Black Rhodium Quickstep speaker cables: By Thunder, They’re Related!

2nd December 2016

Looking for a pair of mid- to high-range speaker cables? Paul Rigby takes a close look at Black Rhodium’s Quickstep cables

Black Rhodium offers an array of cables at varying prices but was recently drawn to dealers comments on the continuing popularity of its Thunder cable product. Despite the release of other cables that might have been equally appealing. According to company owner, Graham Nalty, “We examined the differences between Thunder and our other cables and made some tests. We identified certain exclusive features of Thunder and we have designed a range of loudspeaker cables based on those exclusive design features.”

Hence the entrance of Quickstep fitted with Graham Nalty Legacy Range GN-1 straight Line Contact rhodium plated plugs and hand built at the Black Rhodium factory in Derby.

Some of those features includes an added inter-conductor distance due to braid over conductor. The idea being to reduce magnetic distortion while the hoped for reduction in Transient Phase Distortion was handled by using thicker insulation than is usual in speaker cables, increasing the distance between conductors and thereby reducing the magnetic field seen in each conductor wire as a result of the magnetic field created by the current in the other conductor wire.

The cable also uses RFI suppression technology originally developed for higher end cables with the intention of protecting the signal wires from picking up radio frequency interference generated from radio, Wi-Fi, mobile phones and central heating systems. Additional security of the connection between the cable and plug is provided by a set screw that clamps the outer insulation of the wire. Question is, do they sound any goo?



I began the sound tests with  slice of disco funk from Earth, Wind & Fire’s Let’s Groove on CD. This group was a busy outfit on stage and within their arrangements, there is plenty going on here and it takes quite an hi-fi system to sort everything out. Even behind the conglomeration of the principle voices and instruments, there are plenty of subtle and tiny effects that pop up here and there.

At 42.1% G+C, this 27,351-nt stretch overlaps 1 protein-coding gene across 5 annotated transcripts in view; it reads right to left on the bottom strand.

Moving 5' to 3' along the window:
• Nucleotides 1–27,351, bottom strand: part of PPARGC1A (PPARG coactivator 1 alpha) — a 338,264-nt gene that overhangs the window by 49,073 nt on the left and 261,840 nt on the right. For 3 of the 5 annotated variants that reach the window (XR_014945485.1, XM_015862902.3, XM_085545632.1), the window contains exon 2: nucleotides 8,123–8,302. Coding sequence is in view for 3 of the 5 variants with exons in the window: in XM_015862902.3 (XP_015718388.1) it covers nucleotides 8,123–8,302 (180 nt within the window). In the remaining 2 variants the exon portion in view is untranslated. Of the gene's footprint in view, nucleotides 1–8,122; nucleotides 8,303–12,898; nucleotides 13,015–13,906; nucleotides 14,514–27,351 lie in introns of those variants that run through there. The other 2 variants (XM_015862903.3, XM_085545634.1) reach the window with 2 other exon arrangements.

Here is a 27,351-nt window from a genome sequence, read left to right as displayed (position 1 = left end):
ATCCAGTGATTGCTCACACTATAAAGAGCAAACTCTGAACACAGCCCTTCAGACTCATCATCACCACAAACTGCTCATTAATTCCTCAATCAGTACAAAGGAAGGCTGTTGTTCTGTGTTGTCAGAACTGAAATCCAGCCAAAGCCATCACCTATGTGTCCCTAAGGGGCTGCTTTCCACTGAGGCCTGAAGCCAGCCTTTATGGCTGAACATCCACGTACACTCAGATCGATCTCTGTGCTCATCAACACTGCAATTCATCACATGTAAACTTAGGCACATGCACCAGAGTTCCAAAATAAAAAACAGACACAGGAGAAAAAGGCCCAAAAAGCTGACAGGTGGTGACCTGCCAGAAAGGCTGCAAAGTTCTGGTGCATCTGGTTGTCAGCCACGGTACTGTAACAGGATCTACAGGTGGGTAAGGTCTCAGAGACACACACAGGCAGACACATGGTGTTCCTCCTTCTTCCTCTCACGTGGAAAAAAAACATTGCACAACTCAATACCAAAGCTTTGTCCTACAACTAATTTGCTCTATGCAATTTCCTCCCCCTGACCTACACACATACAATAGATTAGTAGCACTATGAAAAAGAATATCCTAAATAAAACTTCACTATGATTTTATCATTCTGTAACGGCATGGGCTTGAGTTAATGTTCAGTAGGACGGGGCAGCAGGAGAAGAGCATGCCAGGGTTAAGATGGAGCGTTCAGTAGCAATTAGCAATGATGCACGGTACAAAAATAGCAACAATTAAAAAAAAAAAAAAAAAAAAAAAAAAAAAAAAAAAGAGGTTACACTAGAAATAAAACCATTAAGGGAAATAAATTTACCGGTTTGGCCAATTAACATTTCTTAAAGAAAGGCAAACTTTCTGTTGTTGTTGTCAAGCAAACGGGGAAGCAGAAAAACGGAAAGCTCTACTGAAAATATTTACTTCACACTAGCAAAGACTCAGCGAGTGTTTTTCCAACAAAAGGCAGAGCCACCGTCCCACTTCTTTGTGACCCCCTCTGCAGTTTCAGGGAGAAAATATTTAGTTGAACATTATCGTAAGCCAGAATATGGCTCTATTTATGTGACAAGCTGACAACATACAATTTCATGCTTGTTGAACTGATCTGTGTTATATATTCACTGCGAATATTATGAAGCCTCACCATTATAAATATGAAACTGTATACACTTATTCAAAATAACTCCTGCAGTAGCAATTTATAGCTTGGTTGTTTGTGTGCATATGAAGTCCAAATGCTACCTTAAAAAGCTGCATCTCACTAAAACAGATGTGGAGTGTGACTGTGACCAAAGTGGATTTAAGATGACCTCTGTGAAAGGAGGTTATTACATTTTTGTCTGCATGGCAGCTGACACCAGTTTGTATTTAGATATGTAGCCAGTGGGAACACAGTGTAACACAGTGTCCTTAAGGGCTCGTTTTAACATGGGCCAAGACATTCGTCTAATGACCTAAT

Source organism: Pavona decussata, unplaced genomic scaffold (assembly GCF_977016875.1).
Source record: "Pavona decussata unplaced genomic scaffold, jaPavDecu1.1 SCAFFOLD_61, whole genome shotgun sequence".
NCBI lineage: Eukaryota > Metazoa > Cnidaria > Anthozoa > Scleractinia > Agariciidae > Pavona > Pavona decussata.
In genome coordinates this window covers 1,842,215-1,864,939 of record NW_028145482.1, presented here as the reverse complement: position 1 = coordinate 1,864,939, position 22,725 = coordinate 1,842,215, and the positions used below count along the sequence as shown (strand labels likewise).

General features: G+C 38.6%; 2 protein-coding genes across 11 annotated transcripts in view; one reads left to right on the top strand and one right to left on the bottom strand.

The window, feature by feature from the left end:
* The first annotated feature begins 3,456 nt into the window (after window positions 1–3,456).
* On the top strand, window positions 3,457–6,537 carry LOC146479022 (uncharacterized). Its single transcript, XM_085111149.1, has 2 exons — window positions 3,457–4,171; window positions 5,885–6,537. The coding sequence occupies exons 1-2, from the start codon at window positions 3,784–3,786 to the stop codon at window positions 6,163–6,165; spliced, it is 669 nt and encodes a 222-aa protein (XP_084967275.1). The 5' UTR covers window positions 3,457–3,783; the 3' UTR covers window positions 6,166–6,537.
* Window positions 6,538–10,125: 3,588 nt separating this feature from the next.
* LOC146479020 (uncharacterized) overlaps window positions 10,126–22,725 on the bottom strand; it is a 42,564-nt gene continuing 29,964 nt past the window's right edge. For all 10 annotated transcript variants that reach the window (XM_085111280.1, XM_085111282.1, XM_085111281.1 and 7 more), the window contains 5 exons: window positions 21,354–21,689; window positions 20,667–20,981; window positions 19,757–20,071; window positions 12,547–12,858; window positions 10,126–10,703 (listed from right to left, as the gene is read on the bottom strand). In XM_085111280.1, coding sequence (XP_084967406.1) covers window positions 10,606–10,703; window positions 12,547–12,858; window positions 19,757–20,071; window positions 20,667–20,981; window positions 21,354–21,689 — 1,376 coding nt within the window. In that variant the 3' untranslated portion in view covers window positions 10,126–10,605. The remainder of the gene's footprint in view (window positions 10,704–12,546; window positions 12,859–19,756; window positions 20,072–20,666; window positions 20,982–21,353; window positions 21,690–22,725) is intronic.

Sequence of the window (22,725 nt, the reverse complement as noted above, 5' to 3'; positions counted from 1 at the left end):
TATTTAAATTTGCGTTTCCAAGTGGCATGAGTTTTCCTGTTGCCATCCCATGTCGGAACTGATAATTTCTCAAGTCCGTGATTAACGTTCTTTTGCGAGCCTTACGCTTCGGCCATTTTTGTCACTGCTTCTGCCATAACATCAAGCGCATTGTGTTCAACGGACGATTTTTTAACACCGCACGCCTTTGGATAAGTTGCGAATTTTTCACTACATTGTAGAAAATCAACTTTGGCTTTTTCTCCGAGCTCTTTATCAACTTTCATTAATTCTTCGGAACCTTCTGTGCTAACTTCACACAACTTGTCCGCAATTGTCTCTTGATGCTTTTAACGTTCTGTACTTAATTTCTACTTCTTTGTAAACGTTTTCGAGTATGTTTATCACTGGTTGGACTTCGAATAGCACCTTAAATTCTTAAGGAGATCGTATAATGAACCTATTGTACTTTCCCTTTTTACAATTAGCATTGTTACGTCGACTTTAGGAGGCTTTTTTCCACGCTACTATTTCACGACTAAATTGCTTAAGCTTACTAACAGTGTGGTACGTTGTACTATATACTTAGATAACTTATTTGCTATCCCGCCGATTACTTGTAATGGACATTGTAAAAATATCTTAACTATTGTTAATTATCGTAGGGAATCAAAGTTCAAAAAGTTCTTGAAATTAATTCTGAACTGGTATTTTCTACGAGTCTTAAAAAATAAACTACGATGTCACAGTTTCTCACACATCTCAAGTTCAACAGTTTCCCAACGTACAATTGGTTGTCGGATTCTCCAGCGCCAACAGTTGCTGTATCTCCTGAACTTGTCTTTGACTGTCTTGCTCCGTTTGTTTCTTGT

My first impression of the Quicksteps lay in the lower frequencies. The cables offered an organic bass. There are contemporary models out there that treat bass in a slightly digital, if not clinical, fashion The Quicksteps avoided this trap by retaining the weight of the bass but softened the punch, removing the rather solid state, dry and soul-less, impact and introducing a slightly softer, almost valve-like impact that is much more akin to how a real drum sounds.

This tonal realism was also evident in the many subtle effects heard within the mix such as the introductory bell sweeps at the introduction. Cables with a rather harsh delivery can introduce a brittle effect. Almost as if someone is not gently tapping bells but breaking large icicles. The Quickstep cables presented the bells as a soft sweep which was very pleasant indeed.

The signature backing brass section also benefited from this effect. The trumpets retained their attack, providing sharp interjections throughout but they sounded like they were played by humans instead of a robot, there was a distinctly natural aspect to their presentation.


Finally, the organic and more open approach to the delivery gave the lead vocal and associated harmonies an added richness, providing enough information to enhance the emotional impact of the song.

Turning to vinyl and Ella Fitzgerald’s take on on the Latin-esque classic, Hernando’s Hideaway, the rather organic approach to the Quicksteps was exactly what the backing orchestra needed. Instead of the potentially stilted and rather stiff limbed approach that a clinical cable sound can give, the more easy going Quicksteps allowed the orchestra to swing its socks off, giving the presentation a positively sexy, swerve. Fitzgerald’s naturally jazz-like delivery fitted in to the swing-time very easily. The ensemble, as a result, sounded like they were having a ball and enjoying themselves immensely.

More specifically, I was pleased to hear how the secondary percussion responded to the Quicksteps. Both the xylophone and the castanets had a warming, wooden tone but still managed to be sharply responsive with that essential accurate bounce of wood being struck.


For the price, the Black Rhodium Quicksteps were surprisingly balanced in tonal terms while the design offered a naturalistic reflection of the music that was entertaining and supremely musical in its approach. These are cables that never dominate but allow music to flow.


Price: £400 for 3m


Tel: 01332 342233

GOOD: balanced mids, naturalistic presentation, tonal realism, bass authenticity 

BAD: nothing